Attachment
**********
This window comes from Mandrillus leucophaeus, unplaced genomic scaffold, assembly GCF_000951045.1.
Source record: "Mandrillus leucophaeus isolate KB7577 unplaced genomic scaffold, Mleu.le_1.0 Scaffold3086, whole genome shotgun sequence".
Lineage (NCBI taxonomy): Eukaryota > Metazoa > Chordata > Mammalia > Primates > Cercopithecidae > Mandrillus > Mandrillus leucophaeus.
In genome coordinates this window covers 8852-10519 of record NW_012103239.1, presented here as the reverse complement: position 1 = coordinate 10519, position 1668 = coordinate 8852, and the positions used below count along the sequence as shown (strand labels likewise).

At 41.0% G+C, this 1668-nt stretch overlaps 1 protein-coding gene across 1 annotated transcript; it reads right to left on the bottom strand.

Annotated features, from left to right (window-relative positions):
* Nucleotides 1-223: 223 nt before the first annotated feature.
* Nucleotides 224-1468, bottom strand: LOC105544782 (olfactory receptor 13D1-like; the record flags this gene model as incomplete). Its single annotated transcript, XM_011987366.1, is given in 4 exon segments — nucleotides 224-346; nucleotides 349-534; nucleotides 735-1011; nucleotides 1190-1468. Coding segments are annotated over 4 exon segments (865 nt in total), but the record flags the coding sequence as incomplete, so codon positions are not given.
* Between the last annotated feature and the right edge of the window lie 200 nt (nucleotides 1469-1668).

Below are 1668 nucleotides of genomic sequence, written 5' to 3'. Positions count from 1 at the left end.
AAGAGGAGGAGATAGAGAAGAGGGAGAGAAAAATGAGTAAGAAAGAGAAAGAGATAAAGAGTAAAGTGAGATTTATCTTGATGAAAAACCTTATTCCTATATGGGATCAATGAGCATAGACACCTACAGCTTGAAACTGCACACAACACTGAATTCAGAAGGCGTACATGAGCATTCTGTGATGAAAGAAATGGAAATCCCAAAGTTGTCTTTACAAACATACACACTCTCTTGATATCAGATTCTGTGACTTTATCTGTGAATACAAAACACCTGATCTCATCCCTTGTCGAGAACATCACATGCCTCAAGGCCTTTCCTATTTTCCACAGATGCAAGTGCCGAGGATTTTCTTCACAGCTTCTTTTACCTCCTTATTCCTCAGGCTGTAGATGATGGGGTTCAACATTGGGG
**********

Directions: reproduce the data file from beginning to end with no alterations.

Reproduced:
This window comes from Mandrillus leucophaeus, unplaced genomic scaffold, assembly GCF_000951045.1.
Source record: "Mandrillus leucophaeus isolate KB7577 unplaced genomic scaffold, Mleu.le_1.0 Scaffold3086, whole genome shotgun sequence".
Lineage (NCBI taxonomy): Eukaryota > Metazoa > Chordata > Mammalia > Primates > Cercopithecidae > Mandrillus > Mandrillus leucophaeus.
In genome coordinates this window covers 8852-10519 of record NW_012103239.1, presented here as the reverse complement: position 1 = coordinate 10519, position 1668 = coordinate 8852, and the positions used below count along the sequence as shown (strand labels likewise).

At 41.0% G+C, this 1668-nt stretch overlaps 1 protein-coding gene across 1 annotated transcript; it reads right to left on the bottom strand.

Annotated features, from left to right (window-relative positions):
* Nucleotides 1-223: 223 nt before the first annotated feature.
* Nucleotides 224-1468, bottom strand: LOC105544782 (olfactory receptor 13D1-like; the record flags this gene model as incomplete). Its single annotated transcript, XM_011987366.1, is given in 4 exon segments — nucleotides 224-346; nucleotides 349-534; nucleotides 735-1011; nucleotides 1190-1468. Coding segments are annotated over 4 exon segments (865 nt in total), but the record flags the coding sequence as incomplete, so codon positions are not given.
* Between the last annotated feature and the right edge of the window lie 200 nt (nucleotides 1469-1668).

Below are 1668 nucleotides of genomic sequence, written 5' to 3'. Positions count from 1 at the left end.
AAGAGGAGGAGATAGAGAAGAGGGAGAGAAAAATGAGTAAGAAAGAGAAAGAGATAAAGAGTAAAGTGAGATTTATCTTGATGAAAAACCTTATTCCTATATGGGATCAATGAGCATAGACACCTACAGCTTGAAACTGCACACAACACTGAATTCAGAAGGCGTACATGAGCATTCTGTGATGAAAGAAATGGAAATCCCAAAGTTGTCTTTACAAACATACACACTCTCTTGATATCAGATTCTGTGACTTTATCTGTGAATACAAAACACCTGATCTCATCCCTTGTCGAGAACATCACATGCCTCAAGGCCTTTCCTATTTTCCACAGATGCAAGTGCCGAGGATTTTCTTCACAGCTTCTTTTACCTCCTTATTCCTCAGGCTGTAGATGATGGGGTTCAACATTGGGG